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Crime Trackers: New details released on stolen art from UA Museum of Art

TUCSON – A priceless piece of art that was stolen from the University of Arizona Museum of Art has been found after being lost for more than 30 years.

Willem De Kooning’s Woman Ochre went missing in 1985 and was returned in 2017. However, the question still stands, who stole it and where has it been all of this time?

Two years after it was returned, there may be an answer to these questions.

The painting was donated to the University of Arizona in 1958 by Edward Gallagher Jr. It was proudly displayed at the school and numerous museums across the world for the next 57 years. In 1985, the day after Thanksgiving, the $400,000 painting was stolen.

“The day of the theft, I saw tears of disappointment, despair and just disbelief,” University of Arizona Police Chief Brian Seastone said.

Witnesses saw two people walk in shortly after the museum opened. There was a security guard posted in the museum. When the theft took place, a woman stopped and distracted the guard as her partner cut the painting from the frame.

The suspects’ sketches provided dead-end leads. Witnesses said they saw a rusted-colored sports car take off in front of the museum, but the car was never tracked down.

Despite this, police said they were confident the painting would eventually turn up.

“I always had in the back of my mind that that painting was going to come back,” Seastone said.

Three and a half hours from Tucson, the owners of an antique shop in Silver City, N.M. went to look at the estate of Rita and Jerry Alter, who had recently passed away.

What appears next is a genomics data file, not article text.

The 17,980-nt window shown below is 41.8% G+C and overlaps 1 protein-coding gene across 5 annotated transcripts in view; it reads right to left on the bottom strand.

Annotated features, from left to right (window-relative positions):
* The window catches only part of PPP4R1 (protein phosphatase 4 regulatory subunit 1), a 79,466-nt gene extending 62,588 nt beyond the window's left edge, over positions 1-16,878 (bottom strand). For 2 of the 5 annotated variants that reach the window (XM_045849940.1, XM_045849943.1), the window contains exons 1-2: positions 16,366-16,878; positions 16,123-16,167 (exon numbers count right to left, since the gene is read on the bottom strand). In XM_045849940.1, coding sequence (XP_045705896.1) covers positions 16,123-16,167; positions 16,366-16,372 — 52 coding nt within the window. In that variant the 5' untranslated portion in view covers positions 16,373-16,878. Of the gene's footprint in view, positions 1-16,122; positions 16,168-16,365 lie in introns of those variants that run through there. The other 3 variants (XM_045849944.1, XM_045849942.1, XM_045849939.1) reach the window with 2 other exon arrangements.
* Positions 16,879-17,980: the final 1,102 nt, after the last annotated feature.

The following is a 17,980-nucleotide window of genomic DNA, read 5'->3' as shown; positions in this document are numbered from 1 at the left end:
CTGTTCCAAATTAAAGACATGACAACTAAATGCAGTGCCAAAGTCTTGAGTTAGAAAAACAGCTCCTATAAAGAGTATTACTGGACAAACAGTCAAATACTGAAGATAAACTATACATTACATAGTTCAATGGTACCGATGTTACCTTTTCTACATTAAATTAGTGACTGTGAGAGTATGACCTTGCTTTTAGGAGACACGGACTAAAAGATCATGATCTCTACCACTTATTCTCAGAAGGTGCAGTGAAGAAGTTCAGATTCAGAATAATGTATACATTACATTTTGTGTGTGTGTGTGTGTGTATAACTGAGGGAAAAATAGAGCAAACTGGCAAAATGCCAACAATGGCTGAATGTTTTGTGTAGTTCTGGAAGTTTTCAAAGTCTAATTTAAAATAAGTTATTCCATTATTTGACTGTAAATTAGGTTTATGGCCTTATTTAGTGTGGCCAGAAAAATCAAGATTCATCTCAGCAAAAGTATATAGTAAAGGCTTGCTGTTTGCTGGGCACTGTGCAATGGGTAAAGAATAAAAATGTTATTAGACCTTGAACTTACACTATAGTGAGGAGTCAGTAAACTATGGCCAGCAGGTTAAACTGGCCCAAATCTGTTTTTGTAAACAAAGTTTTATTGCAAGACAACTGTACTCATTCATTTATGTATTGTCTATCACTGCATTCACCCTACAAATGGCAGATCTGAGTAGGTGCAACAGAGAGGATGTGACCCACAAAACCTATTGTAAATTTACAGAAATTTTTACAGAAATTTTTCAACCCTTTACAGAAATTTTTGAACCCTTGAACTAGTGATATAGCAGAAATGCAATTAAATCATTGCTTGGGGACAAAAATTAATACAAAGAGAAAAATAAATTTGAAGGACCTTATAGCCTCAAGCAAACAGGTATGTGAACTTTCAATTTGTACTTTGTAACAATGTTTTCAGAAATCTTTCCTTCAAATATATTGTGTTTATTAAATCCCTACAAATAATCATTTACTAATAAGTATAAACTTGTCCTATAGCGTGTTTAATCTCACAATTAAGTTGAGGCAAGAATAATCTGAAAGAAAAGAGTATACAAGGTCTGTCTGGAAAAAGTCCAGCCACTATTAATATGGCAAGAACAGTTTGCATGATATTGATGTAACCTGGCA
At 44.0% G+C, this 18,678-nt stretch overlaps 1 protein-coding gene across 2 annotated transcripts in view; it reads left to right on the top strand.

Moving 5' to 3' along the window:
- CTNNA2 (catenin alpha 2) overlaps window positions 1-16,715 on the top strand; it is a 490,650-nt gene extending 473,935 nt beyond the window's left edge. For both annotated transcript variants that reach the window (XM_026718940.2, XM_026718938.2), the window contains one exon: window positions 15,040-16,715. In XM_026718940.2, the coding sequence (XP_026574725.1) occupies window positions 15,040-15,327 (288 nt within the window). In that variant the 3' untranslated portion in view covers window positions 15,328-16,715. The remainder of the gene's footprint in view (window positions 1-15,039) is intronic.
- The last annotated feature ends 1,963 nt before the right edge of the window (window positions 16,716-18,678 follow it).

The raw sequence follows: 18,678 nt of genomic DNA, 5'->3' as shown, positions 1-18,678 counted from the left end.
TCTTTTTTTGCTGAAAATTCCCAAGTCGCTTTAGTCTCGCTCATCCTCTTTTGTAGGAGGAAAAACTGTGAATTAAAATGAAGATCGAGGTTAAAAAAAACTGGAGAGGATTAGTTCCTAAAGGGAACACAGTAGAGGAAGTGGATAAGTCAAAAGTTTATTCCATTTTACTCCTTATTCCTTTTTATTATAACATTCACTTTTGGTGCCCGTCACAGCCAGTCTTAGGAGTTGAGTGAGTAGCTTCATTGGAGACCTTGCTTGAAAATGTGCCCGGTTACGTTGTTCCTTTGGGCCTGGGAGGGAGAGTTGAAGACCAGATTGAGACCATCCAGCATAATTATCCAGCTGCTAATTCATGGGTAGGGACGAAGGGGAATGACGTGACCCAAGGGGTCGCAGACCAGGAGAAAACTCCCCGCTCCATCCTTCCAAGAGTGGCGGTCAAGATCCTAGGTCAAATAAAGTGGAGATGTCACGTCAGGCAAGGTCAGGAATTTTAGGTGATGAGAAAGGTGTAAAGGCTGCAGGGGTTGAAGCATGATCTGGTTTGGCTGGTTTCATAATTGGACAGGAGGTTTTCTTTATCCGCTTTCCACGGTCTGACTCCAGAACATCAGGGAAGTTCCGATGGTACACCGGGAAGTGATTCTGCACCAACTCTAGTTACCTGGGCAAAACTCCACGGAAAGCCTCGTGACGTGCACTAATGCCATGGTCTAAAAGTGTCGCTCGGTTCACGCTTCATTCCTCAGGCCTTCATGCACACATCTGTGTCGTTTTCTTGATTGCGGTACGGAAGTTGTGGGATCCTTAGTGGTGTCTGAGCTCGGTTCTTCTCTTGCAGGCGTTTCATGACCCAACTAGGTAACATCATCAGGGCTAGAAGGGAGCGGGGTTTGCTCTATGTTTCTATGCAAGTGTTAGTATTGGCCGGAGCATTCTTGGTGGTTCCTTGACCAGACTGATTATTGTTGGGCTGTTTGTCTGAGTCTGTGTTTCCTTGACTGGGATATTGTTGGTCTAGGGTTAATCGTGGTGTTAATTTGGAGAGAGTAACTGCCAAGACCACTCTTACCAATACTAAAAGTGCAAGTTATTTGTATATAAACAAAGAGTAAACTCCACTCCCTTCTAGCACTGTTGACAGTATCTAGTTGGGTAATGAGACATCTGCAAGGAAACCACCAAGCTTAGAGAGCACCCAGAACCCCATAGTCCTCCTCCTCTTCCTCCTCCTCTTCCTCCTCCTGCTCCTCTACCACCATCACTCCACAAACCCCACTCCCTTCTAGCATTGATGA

“I was down on my knees picking up a piece of furniture. When I looked up, one of the first things I saw was the De Kooning signature,” David Van Auker, owner of Manzanita Ridge Furniture and Antiques said. “My first thought was that it was a print.”

Auker said the painting was spotted hanging behind the bedroom door. He paid $200 for the art and loaded it up with the rest of the furniture and paintings from the home. Once the painting was in his shop, a customer recognized the work.

“He was the very first one who was absolutely was sure it was an authentic De Kooning,” Auker said.

Afterward, other customers began to say the same. One person even offered them $200,000 for the work and urged them to research it.

“That was kind of the turning point when we decided we needed to lock it away and put it in the bathroom and lock the door,” Auker said. “That’s the only room that locked in the store.”

When he began researching, Auker found articles on the internet about the painting being stolen. He compared photos and quickly realized he had found the stolen art. He immediately contacted the University of Arizona Museum of Art and told them he had the painting. He also contacted the FBI.

The question is, how did the painting end up with Alters?

The pair was in Tucson for Thanksgiving the day before the theft happened. Also, they owned a “rust” colored sports car like the one witnesses said they saw leaving the museum. There was also a picture of Rita standing next to her wearing the exact same red coat that’s in the description of the people who stole the painting.

Despite these factors, Seastone says it is still an active investigation that’s being handled by the FBI.

“We won’t comment on that, but yeah, there’s a lot of theories out there and there’s a lot of coincidences,” Seastone said.

Regardless of who took the painting, police are happy it’s finally been returned.

“On the day it was brought back, there were no longer tears of disappointment and despair, but tears of happiness and joy,” Seastone said.

The painting is now at the Getty in Los Angeles where it is being restored. Museum staff said they hope to display it on the day after Thanksgiving 2020.

EDITOR’S NOTE: News 4 Tucson’s Sascha Fruehauf contribute to this article.

 

Lupita Murillo

Lupita Murillo

Lupita Murillo is an investigative reporter. She is part of the Digging Deeper team that uncovers important issues focusing on crime that affects the community.
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